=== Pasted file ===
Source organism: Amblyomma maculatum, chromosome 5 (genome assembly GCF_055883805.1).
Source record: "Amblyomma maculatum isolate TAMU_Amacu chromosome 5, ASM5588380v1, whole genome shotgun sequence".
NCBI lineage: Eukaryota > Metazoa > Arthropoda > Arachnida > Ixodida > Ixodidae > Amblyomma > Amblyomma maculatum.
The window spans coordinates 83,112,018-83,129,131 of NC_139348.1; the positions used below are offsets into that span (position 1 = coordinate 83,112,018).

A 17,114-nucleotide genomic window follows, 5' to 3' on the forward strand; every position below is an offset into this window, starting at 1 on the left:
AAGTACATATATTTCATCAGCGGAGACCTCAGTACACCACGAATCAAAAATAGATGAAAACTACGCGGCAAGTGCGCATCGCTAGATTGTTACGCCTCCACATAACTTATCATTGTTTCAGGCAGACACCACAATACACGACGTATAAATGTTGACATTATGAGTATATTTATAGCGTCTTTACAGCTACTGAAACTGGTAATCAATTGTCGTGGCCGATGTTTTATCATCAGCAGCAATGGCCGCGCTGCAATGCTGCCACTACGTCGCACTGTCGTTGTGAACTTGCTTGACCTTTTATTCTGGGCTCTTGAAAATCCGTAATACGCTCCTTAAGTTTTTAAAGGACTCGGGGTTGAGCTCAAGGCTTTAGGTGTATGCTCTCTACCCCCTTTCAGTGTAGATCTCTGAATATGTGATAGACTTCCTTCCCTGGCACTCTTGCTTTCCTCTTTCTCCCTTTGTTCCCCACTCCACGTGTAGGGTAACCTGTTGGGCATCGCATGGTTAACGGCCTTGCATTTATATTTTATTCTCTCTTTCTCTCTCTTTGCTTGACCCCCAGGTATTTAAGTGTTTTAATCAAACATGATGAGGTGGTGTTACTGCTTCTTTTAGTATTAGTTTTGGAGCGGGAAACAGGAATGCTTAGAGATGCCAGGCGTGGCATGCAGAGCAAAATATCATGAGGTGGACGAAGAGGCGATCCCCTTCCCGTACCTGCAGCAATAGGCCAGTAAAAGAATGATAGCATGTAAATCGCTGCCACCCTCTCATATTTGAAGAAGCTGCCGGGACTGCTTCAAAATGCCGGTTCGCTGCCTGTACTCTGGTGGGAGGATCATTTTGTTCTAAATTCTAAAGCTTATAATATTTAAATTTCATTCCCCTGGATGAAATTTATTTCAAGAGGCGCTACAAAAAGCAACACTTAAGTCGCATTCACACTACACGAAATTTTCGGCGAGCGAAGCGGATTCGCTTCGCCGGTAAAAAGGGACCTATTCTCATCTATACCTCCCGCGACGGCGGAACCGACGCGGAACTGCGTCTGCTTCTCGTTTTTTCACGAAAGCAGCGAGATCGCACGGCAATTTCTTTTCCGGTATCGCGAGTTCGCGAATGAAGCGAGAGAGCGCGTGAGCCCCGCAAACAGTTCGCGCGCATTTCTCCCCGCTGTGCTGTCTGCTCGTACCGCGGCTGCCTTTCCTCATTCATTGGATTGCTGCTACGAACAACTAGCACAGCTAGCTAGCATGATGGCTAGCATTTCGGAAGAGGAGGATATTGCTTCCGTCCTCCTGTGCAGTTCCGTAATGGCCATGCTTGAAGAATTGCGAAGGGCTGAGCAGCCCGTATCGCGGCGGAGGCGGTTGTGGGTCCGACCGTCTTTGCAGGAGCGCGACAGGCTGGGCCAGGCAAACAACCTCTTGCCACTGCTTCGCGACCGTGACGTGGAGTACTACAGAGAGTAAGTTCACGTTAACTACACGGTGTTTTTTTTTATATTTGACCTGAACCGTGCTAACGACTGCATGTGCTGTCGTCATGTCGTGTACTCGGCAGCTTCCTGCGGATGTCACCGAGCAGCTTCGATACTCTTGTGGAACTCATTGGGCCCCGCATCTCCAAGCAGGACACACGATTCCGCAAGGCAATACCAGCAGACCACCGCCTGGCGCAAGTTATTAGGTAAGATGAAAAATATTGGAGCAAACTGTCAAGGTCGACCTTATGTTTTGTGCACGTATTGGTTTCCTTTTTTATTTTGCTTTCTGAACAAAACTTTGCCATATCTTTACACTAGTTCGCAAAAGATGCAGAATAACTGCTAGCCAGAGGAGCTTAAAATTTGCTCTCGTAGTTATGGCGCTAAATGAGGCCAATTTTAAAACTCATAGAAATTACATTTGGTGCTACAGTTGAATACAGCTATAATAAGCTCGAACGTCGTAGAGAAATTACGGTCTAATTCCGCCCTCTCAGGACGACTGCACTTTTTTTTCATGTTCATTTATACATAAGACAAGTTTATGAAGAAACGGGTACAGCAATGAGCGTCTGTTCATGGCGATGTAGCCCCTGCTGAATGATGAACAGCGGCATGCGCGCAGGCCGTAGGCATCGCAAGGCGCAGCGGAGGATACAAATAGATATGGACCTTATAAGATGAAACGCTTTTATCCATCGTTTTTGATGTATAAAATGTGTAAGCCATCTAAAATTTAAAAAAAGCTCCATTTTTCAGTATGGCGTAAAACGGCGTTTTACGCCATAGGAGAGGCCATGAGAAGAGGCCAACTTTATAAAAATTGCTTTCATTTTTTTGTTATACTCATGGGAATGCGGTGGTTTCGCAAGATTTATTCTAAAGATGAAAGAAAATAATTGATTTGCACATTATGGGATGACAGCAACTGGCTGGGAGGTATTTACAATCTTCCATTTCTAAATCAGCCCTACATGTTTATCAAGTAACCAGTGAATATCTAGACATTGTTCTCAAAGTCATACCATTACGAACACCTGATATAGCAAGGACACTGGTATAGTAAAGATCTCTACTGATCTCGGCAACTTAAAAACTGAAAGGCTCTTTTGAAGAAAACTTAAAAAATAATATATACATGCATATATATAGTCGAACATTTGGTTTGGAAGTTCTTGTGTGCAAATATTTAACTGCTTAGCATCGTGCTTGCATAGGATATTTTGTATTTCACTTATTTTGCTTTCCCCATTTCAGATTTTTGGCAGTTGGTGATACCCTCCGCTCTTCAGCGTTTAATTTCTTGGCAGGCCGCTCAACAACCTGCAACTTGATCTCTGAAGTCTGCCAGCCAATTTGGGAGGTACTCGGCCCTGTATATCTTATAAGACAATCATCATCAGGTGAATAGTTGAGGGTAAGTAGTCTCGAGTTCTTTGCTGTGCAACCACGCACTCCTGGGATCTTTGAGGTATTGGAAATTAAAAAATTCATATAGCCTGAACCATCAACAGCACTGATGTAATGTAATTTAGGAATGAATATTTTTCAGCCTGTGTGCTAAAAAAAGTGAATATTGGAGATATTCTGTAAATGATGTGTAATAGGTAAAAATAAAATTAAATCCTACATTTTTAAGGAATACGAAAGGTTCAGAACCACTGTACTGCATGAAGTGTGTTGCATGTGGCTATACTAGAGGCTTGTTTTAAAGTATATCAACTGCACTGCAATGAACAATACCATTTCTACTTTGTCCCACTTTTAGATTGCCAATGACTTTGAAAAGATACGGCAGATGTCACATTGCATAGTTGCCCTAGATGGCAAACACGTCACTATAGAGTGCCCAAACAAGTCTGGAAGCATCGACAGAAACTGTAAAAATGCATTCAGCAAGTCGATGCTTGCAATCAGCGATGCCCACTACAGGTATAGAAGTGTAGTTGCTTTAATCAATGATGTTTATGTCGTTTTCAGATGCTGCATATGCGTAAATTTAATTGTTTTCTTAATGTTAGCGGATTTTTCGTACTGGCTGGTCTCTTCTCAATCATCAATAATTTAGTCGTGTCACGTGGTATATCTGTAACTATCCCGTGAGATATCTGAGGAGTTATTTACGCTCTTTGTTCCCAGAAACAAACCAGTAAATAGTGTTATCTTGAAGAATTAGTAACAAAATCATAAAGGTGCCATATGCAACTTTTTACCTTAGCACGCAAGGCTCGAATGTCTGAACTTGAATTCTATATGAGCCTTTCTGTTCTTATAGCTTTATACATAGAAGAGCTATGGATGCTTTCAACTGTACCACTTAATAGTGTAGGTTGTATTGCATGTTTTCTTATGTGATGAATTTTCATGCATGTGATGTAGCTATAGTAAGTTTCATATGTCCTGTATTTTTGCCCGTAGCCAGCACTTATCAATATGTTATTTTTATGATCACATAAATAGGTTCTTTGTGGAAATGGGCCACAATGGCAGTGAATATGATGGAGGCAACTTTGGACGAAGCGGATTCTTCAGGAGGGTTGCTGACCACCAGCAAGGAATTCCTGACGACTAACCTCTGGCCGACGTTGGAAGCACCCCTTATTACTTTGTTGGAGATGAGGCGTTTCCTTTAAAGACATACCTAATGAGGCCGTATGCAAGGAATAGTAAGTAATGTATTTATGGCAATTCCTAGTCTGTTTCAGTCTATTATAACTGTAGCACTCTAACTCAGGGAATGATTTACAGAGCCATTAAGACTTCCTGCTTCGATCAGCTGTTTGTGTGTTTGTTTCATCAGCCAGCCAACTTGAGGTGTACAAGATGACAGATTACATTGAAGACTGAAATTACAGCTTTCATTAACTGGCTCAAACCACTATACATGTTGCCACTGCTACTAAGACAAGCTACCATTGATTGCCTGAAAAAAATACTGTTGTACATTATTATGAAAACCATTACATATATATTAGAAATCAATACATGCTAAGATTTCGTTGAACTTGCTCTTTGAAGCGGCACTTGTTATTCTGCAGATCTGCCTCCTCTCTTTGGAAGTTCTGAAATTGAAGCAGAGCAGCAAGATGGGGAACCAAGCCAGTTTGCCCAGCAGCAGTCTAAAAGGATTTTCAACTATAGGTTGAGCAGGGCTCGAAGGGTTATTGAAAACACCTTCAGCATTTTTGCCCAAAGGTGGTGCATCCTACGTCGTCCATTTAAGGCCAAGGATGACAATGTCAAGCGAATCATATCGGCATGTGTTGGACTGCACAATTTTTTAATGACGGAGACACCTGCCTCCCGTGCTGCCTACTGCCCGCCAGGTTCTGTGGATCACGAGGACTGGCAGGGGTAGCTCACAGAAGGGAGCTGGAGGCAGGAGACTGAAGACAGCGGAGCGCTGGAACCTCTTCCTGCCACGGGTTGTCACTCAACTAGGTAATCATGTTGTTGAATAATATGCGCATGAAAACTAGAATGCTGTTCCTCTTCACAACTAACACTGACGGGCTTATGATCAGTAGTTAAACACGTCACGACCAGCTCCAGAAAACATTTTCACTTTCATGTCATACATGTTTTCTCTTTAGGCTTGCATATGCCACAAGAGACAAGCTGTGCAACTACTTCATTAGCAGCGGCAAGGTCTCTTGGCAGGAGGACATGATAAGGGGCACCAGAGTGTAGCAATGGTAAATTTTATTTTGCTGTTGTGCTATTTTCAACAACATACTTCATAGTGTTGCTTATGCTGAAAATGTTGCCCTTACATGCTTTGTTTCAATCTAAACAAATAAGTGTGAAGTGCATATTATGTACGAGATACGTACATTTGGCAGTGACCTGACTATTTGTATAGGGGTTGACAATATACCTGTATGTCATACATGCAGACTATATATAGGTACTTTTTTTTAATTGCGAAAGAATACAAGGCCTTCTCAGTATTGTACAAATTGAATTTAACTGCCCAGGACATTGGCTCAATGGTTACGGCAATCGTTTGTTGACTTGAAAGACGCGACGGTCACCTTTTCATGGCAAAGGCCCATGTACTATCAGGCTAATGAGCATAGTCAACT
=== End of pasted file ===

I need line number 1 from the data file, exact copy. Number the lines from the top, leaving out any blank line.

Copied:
Source organism: Amblyomma maculatum, chromosome 5 (genome assembly GCF_055883805.1).